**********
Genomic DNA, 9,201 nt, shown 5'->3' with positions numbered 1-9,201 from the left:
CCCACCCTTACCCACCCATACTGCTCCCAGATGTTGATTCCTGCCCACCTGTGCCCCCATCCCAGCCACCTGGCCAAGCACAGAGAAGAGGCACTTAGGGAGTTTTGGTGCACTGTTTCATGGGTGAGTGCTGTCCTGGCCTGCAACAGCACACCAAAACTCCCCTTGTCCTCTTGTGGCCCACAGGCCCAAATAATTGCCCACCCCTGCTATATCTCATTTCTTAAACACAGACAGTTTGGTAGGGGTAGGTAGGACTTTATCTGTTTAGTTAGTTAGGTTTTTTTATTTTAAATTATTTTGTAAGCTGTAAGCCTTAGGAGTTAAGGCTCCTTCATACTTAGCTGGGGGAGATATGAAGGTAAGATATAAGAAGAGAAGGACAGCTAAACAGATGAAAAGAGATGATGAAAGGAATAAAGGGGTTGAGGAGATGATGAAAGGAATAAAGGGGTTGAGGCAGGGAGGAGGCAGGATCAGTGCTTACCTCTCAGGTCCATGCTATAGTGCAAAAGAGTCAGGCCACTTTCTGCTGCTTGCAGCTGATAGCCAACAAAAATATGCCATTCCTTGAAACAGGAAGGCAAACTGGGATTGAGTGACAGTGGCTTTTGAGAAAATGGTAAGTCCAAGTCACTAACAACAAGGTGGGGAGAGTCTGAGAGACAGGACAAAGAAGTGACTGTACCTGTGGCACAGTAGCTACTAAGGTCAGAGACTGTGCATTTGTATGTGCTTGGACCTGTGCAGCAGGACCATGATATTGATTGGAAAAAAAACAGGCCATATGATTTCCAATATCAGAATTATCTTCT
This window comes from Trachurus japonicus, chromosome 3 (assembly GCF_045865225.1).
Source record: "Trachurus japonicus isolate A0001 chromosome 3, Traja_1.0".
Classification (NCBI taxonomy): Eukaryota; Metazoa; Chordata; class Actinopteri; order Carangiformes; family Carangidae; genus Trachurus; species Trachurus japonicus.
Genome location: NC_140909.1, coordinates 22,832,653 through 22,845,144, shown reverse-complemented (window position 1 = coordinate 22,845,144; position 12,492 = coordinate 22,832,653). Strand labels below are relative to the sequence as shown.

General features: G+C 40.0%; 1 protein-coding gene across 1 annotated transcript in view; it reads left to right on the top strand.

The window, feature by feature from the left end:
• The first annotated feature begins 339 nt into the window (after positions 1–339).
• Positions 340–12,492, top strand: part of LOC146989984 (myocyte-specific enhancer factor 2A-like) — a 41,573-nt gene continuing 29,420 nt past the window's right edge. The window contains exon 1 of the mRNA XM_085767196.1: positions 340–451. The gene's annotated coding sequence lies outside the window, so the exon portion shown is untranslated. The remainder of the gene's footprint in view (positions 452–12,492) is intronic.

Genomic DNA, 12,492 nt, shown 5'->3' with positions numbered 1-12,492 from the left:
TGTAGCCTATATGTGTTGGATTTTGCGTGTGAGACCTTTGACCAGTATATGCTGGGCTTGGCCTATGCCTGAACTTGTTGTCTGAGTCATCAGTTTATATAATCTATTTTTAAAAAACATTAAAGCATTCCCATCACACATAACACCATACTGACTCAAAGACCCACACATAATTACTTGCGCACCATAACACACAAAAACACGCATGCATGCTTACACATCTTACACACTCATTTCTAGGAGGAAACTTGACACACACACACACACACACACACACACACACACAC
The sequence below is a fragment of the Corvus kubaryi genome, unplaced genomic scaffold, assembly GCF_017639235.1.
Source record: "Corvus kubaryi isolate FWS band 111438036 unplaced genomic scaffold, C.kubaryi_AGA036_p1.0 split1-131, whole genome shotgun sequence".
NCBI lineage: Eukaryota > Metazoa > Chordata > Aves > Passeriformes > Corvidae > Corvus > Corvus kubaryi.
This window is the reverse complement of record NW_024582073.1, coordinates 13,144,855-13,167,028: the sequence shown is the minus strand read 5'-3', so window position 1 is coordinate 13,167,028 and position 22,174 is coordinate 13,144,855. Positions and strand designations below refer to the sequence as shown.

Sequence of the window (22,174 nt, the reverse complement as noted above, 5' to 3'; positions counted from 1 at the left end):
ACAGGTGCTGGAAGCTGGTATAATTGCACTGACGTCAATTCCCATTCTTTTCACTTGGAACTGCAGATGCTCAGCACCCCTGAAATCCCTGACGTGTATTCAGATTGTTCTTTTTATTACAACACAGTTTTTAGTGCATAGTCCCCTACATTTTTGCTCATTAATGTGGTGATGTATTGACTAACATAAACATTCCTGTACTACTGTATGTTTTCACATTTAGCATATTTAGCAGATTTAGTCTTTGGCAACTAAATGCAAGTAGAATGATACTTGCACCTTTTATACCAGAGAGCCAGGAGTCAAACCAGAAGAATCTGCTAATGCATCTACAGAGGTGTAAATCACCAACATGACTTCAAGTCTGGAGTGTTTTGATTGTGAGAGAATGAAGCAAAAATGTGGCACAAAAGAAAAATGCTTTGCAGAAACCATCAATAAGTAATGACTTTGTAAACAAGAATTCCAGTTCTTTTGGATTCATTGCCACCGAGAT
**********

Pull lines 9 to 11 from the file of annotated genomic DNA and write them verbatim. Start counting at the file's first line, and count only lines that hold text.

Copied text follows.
• The first annotated feature begins 339 nt into the window (after positions 1–339).
• Positions 340–12,492, top strand: part of LOC146989984 (myocyte-specific enhancer factor 2A-like) — a 41,573-nt gene continuing 29,420 nt past the window's right edge. The window contains exon 1 of the mRNA XM_085767196.1: positions 340–451. The gene's annotated coding sequence lies outside the window, so the exon portion shown is untranslated. The remainder of the gene's footprint in view (positions 452–12,492) is intronic.

Genomic DNA, 12,492 nt, shown 5'->3' with positions numbered 1-12,492 from the left: